Wednesday, June 11, 2014

"Strapless:John Singer Sargent and the Fall of Madame X"

The other day, I was at the local used book store trying to find interesting books on art and artists. I came across a book with a single-word title: "Strapless." I thought it was strange title given that it was in the art biographies section. However, when I pulled it from the shelf, the title made sense because the subtitle was: "John Singer Sargent and the Fall of Madame X."

This very well-written biography is about the painter, John Singer Sargent (1856-1925) (archives May, 2012) and his painting of Madame "X."  Deborah Davis is the author. In the story, Davis creates engaging backgrounds on 19th century Paris, the world of art, Sargent and the famous Madame X; otherwise known as Madame Gautreau (1859-1915).

Sargent was recognized as a gifted artist and had reached the pinnacle in Paris. Wealthy people clamored to have him paint their portrait - very important to financial stability for artists at that time. Even the annual Salon allowed Sargent to submit his art directly without being juried.

Madame Gautreau was a young, exceptionally elegant and wealthy woman. She had all the right social connections and her attendance at any event was referenced in all the newspapers. In today's world, she would be regarded as a celebrity with all the attendant press coverage.
She was stylishly chic and wore gowns that showed her figure without all the frippery and fussiness that other women wore.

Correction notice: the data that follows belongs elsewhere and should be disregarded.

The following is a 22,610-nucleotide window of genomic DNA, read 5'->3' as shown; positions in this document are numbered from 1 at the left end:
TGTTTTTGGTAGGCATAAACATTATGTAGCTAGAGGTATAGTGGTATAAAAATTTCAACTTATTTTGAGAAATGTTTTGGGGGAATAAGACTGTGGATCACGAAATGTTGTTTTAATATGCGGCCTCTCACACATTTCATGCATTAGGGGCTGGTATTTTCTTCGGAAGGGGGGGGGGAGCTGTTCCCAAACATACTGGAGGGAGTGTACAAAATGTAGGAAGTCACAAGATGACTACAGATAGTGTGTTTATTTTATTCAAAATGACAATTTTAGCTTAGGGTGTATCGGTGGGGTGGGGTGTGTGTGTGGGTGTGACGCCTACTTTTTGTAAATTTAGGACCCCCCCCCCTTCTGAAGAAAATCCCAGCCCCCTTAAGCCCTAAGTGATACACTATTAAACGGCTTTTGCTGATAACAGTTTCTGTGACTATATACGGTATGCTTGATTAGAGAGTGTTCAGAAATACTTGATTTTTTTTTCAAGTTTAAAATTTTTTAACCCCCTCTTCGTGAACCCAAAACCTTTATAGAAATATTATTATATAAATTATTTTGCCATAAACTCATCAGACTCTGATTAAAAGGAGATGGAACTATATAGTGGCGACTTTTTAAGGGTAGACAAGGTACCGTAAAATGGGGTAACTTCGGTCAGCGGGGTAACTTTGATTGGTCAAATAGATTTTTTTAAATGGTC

Sargent and Gautreau each wanted what the other could provide - the prestige of a painting by a famous painter of a famous beauty. What each got was entirely different than their joint expectations. Instead, what they got was scandal.

It would take a while for Sargent to recover from Paris' ridicule of his work. He would find comfort and benefactors by coming to America. Gautreau never recovered her reputation and, like many aging beauties, faded into obscurity.

The book deserves a read. Ms. Davis' research is impeccable. Footnotes and sources are confined to the back of the book. This helps it to read like a novel. I recommend it!

My own little footnote: When I finished reading the story, I thought how much it could be a story of a beautiful woman today and how easily we criticize as she gets heavier, older or resorts to surgery to try and maintain both her expectations and ours. Seems like a "no-win" to me since it's impossible to avoid the aging process - unless death occurs early such as Marilyn Monroe. Only then can she be considered an icon of beauty.